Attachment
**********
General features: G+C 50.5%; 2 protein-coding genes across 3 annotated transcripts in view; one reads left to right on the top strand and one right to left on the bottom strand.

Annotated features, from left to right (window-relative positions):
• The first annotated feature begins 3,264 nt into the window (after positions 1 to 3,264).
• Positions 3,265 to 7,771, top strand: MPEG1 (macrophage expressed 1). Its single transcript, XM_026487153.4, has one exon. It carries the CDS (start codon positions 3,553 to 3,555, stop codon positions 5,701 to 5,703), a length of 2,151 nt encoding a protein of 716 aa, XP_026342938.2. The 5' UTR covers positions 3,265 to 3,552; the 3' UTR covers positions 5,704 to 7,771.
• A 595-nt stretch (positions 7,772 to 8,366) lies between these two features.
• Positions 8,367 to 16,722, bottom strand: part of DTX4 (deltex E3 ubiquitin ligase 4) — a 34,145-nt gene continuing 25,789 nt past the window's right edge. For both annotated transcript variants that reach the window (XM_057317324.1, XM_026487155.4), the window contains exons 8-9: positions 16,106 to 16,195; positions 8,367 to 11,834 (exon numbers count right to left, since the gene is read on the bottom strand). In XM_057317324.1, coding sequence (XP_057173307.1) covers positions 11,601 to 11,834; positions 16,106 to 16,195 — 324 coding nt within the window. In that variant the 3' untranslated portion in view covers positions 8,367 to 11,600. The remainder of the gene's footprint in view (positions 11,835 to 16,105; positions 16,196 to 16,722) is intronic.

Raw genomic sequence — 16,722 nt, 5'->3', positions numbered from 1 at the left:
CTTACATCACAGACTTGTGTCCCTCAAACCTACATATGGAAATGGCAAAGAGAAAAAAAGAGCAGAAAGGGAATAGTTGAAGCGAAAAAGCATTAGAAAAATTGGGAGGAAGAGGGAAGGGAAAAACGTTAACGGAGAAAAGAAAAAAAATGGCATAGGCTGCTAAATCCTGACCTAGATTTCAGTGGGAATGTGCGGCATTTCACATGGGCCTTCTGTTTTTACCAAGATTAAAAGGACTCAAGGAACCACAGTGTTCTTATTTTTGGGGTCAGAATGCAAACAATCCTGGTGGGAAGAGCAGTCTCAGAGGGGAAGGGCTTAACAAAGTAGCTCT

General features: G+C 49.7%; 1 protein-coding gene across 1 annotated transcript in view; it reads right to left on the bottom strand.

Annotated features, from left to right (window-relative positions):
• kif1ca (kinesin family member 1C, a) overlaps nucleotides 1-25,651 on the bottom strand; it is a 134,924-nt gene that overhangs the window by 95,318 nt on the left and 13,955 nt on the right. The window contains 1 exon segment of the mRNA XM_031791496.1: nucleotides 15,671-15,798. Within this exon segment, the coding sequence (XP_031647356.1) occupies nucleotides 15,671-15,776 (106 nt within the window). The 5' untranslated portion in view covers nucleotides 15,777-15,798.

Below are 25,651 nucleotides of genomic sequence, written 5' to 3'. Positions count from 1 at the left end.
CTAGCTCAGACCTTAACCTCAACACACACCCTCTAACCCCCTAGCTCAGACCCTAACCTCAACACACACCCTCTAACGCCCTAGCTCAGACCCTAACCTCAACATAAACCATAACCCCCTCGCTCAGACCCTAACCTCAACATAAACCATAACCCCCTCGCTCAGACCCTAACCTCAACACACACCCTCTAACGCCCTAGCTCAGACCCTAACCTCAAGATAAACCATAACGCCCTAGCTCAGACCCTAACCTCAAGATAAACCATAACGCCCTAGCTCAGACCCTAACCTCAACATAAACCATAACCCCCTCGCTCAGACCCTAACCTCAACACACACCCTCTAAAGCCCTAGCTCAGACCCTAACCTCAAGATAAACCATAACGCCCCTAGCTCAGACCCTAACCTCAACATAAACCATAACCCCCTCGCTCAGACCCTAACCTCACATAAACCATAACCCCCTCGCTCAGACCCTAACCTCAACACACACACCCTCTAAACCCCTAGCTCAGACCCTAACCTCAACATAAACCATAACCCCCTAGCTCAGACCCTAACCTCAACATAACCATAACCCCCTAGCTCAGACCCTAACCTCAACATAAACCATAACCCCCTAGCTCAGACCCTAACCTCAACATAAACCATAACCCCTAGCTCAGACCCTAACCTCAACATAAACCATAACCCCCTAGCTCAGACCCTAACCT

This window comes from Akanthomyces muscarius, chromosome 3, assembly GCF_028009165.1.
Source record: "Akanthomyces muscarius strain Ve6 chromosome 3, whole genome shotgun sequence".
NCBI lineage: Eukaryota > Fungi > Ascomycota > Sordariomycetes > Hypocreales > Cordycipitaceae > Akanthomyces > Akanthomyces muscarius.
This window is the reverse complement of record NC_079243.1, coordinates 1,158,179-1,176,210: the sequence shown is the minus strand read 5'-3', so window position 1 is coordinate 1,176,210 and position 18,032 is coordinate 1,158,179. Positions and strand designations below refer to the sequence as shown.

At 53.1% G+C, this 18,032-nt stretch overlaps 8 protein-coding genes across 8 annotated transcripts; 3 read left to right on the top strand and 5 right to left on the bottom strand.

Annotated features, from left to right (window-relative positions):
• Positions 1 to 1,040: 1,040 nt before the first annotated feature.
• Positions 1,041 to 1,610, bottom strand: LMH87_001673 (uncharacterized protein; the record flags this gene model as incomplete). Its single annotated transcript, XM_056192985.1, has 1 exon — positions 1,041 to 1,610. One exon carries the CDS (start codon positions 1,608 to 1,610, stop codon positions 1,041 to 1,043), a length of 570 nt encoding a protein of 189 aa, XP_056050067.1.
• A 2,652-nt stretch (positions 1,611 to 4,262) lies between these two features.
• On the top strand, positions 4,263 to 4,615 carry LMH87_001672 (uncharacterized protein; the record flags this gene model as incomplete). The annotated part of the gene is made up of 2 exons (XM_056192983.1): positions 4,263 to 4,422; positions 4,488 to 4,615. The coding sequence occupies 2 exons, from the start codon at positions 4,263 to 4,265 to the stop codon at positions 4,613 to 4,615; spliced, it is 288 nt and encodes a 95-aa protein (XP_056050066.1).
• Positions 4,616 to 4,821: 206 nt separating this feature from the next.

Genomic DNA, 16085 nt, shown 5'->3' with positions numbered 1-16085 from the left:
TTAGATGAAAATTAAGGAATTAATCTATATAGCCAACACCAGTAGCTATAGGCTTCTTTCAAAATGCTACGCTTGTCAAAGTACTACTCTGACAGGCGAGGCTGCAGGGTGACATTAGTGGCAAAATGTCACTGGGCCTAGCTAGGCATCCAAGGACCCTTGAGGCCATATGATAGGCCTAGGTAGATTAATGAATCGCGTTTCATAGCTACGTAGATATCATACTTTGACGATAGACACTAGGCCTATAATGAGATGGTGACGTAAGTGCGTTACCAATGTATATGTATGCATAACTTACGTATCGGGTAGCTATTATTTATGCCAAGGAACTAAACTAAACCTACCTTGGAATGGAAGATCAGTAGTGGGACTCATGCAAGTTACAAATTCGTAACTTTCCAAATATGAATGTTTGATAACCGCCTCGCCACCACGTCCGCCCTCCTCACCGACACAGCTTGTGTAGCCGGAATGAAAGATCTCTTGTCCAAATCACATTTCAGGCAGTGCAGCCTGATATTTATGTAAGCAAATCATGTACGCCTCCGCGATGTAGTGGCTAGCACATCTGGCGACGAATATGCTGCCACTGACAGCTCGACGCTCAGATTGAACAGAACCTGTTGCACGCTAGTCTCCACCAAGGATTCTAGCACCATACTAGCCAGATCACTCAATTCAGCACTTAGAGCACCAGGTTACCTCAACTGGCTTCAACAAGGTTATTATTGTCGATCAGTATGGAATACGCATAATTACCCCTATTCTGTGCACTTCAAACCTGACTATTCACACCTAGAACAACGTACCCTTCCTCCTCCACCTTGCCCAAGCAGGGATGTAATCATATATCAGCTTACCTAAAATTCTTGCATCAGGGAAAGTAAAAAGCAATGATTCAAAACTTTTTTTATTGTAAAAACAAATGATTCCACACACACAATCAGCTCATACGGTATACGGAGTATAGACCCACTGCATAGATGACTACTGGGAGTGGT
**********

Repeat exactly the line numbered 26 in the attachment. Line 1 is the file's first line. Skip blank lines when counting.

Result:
TTAGATGAAAATTAAGGAATTAATCTATATAGCCAACACCAGTAGCTATAGGCTTCTTTCAAAATGCTACGCTTGTCAAAGTACTACTCTGACAGGCGAGGCTGCAGGGTGACATTAGTGGCAAAATGTCACTGGGCCTAGCTAGGCATCCAAGGACCCTTGAGGCCATATGATAGGCCTAGGTAGATTAATGAATCGCGTTTCATAGCTACGTAGATATCATACTTTGACGATAGACACTAGGCCTATAATGAGATGGTGACGTAAGTGCGTTACCAATGTATATGTATGCATAACTTACGTATCGGGTAGCTATTATTTATGCCAAGGAACTAAACTAAACCTACCTTGGAATGGAAGATCAGTAGTGGGACTCATGCAAGTTACAAATTCGTAACTTTCCAAATATGAATGTTTGATAACCGCCTCGCCACCACGTCCGCCCTCCTCACCGACACAGCTTGTGTAGCCGGAATGAAAGATCTCTTGTCCAAATCACATTTCAGGCAGTGCAGCCTGATATTTATGTAAGCAAATCATGTACGCCTCCGCGATGTAGTGGCTAGCACATCTGGCGACGAATATGCTGCCACTGACAGCTCGACGCTCAGATTGAACAGAACCTGTTGCACGCTAGTCTCCACCAAGGATTCTAGCACCATACTAGCCAGATCACTCAATTCAGCACTTAGAGCACCAGGTTACCTCAACTGGCTTCAACAAGGTTATTATTGTCGATCAGTATGGAATACGCATAATTACCCCTATTCTGTGCACTTCAAACCTGACTATTCACACCTAGAACAACGTACCCTTCCTCCTCCACCTTGCCCAAGCAGGGATGTAATCATATATCAGCTTACCTAAAATTCTTGCATCAGGGAAAGTAAAAAGCAATGATTCAAAACTTTTTTTATTGTAAAAACAAATGATTCCACACACACAATCAGCTCATACGGTATACGGAGTATAGACCCACTGCATAGATGACTACTGGGAGTGGT